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  February 19th, 2016 | Written by

Electrical and Medical Imaging Manufacturers Welcome Signing of Trans-Pacific Partnership

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  • NEMA CEO: The TPP would open up future opportunities for manufacturers to compete in Asia-Pacific.
  • TPP contains commitments to level the field in regulations, technical barriers, and state-owned enterprises.
  • U.S. electrical and medical imaging exports to the eleven TPP countries in 2014 exceeded $23 billion.

Electrical and medical imaging manufacturers represented by the National Electrical Manufacturers Association (NEMA) welcome the Trans-Pacific Partnership (TPP) trade agreement signed February 4, 2016, by U.S. Trade Representative Michael Froman and counterparts from the eleven partner countries.

Taken as a whole, the TPP package contains numerous commitments by the participating governments that, if implemented, will remove barriers to market access for the U.S. electroindustry, according to a statement issued by the organization.

“NEMA has reviewed the TPP text agreed in October and found that it meets our industries’ objectives for elimination of customs duties, reduction of non-tariff barriers, and opening access to standards and regulatory processes in participating markets,” said NEMA President and CEO Kevin J. Cosgriff. “The TPP would open up future opportunities for U.S. electrical and medical imaging manufacturers to compete for business in the Asia-Pacific region.”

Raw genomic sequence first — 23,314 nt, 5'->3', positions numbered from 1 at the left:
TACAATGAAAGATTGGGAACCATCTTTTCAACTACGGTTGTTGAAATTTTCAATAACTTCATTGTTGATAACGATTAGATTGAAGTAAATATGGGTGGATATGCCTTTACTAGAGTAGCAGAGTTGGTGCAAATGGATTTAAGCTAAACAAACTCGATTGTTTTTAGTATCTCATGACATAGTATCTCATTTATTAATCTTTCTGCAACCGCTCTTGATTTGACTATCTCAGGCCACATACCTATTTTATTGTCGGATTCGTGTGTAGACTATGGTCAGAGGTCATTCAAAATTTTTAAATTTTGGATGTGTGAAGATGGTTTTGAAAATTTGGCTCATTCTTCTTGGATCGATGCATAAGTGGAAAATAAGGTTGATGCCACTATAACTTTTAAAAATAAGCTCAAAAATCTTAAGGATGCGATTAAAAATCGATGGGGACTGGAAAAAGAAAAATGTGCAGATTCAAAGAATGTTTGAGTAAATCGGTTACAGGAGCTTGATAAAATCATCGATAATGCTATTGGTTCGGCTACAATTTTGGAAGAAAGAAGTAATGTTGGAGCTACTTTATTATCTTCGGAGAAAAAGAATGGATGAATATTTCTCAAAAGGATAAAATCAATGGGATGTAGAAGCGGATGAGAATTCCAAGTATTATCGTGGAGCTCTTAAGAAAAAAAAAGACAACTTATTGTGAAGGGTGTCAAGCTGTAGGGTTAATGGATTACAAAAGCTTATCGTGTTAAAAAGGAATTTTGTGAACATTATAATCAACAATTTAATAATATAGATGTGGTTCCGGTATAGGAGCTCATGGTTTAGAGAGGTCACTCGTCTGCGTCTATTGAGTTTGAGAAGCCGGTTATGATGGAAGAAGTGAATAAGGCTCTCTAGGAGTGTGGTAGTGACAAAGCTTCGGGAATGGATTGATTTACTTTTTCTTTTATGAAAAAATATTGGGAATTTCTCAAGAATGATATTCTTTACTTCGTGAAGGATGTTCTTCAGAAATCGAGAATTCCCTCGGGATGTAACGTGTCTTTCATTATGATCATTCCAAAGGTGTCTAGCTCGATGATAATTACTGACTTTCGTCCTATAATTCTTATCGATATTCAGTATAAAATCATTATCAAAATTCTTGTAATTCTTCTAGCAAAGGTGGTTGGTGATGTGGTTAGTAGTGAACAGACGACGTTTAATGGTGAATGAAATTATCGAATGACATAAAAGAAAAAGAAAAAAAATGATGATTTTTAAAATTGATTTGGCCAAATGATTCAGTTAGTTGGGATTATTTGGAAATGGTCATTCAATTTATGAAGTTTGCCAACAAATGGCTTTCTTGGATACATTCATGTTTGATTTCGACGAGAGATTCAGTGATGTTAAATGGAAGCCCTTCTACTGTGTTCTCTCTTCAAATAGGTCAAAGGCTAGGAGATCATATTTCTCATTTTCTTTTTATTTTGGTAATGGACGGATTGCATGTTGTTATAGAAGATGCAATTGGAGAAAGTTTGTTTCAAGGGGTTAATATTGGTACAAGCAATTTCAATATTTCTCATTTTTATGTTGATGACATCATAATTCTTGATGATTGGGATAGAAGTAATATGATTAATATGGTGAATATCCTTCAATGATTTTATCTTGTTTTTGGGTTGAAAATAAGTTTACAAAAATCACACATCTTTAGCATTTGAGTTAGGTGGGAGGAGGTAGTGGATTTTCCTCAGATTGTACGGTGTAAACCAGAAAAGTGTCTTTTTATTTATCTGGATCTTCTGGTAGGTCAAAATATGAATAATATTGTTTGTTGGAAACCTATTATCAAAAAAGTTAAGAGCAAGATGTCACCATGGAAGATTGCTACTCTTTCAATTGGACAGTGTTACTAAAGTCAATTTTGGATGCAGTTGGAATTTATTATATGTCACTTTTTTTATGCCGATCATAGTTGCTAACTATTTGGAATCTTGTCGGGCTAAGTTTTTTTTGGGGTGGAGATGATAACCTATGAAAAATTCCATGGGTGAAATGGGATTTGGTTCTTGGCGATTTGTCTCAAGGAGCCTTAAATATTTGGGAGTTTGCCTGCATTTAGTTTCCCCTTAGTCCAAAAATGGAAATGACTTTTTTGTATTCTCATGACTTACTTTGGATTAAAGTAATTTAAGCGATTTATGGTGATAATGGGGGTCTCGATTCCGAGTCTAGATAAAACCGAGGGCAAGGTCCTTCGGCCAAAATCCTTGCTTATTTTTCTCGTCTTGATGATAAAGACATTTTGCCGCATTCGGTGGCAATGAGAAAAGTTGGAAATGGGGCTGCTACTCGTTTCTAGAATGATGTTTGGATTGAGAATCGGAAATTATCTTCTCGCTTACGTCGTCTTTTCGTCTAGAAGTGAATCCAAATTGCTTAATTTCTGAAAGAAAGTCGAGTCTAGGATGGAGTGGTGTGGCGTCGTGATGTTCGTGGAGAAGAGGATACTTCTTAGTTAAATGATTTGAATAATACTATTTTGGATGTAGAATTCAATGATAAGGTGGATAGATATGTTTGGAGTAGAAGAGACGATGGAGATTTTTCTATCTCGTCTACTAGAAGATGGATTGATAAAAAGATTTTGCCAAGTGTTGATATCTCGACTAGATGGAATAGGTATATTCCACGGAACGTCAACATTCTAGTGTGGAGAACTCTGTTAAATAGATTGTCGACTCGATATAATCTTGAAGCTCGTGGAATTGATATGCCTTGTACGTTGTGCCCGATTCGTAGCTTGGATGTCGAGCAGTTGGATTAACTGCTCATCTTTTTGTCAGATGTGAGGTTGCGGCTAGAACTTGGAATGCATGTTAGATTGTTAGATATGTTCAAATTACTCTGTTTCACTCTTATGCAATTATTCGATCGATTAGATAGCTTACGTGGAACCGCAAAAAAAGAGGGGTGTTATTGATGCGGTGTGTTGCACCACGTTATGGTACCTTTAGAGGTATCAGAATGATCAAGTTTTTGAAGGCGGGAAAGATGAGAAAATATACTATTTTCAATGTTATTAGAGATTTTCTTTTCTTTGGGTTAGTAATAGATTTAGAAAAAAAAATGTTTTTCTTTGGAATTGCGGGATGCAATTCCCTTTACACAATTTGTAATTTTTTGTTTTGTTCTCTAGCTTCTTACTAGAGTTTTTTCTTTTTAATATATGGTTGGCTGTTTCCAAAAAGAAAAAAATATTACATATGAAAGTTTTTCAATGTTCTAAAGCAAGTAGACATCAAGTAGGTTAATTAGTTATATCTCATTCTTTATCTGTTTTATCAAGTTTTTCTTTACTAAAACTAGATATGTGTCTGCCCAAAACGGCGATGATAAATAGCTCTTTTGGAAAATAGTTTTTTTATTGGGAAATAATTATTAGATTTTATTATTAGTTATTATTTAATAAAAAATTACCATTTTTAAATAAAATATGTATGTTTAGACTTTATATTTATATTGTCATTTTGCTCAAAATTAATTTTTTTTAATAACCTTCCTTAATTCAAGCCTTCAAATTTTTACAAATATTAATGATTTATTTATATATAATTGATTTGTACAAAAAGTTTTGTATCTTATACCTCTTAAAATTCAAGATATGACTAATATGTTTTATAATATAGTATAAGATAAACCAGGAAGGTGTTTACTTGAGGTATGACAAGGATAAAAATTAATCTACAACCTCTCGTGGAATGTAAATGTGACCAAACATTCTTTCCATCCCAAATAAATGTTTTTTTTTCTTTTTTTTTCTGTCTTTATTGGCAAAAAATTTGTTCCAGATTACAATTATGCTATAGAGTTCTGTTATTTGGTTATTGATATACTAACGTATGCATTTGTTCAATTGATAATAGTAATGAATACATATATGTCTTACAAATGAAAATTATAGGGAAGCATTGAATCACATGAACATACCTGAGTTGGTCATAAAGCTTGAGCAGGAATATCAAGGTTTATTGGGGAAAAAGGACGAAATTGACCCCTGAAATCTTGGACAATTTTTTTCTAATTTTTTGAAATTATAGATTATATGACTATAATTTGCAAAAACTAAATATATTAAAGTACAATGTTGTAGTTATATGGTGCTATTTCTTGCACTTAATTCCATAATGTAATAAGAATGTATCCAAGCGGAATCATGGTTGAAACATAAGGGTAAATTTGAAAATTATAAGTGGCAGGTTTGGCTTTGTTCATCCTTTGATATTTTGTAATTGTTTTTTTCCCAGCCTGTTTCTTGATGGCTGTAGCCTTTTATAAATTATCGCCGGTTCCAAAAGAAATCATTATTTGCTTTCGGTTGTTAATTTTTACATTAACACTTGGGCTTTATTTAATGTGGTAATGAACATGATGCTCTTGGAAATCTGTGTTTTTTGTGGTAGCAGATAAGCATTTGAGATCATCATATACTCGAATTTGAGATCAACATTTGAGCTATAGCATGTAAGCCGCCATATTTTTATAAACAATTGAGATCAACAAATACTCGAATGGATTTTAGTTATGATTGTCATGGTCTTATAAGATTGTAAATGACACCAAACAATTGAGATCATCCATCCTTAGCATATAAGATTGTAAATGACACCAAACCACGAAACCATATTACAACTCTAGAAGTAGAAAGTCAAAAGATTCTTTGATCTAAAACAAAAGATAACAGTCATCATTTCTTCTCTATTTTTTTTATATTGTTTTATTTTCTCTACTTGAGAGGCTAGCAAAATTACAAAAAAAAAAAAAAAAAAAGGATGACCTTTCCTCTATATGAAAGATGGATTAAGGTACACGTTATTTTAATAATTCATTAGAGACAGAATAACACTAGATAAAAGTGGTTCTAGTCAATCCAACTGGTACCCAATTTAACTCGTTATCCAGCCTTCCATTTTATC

“Electrical manufacturers look forward to working with Congress this year on legislation needed to implement the TPP and realize its benefits,” Cosgriff added.

The Trans-Pacific Partnership countries are: Australia, Brunei, Canada, Chile, Japan, Malaysia, Mexico, Peru, New Zealand, Singapore, the U.S., and Vietnam. Together, the 12 partners had combined GDP of $28 trillion, or 36 percent of world GDP, in 2014. While the U.S. has bilateral free trade agreements in place with Australia, Canada, Chile, Mexico, Peru and Singapore, the regional TPP agreement contains new commitments to level the playing field among all participating countries in the areas including regulatory cooperation, technical barriers to trade, and competition from state-owned enterprises.

According to U.S. government data, the value of U.S. electrical and medical imaging exports to the eleven TPP countries in 2014 exceeded $23 billion. A recent analysis by the Peterson Institute for International Economics estimates that TPP will increase overall annual U.S. exports by $357 billion, or 9.1 percent over baseline projections, by 2030.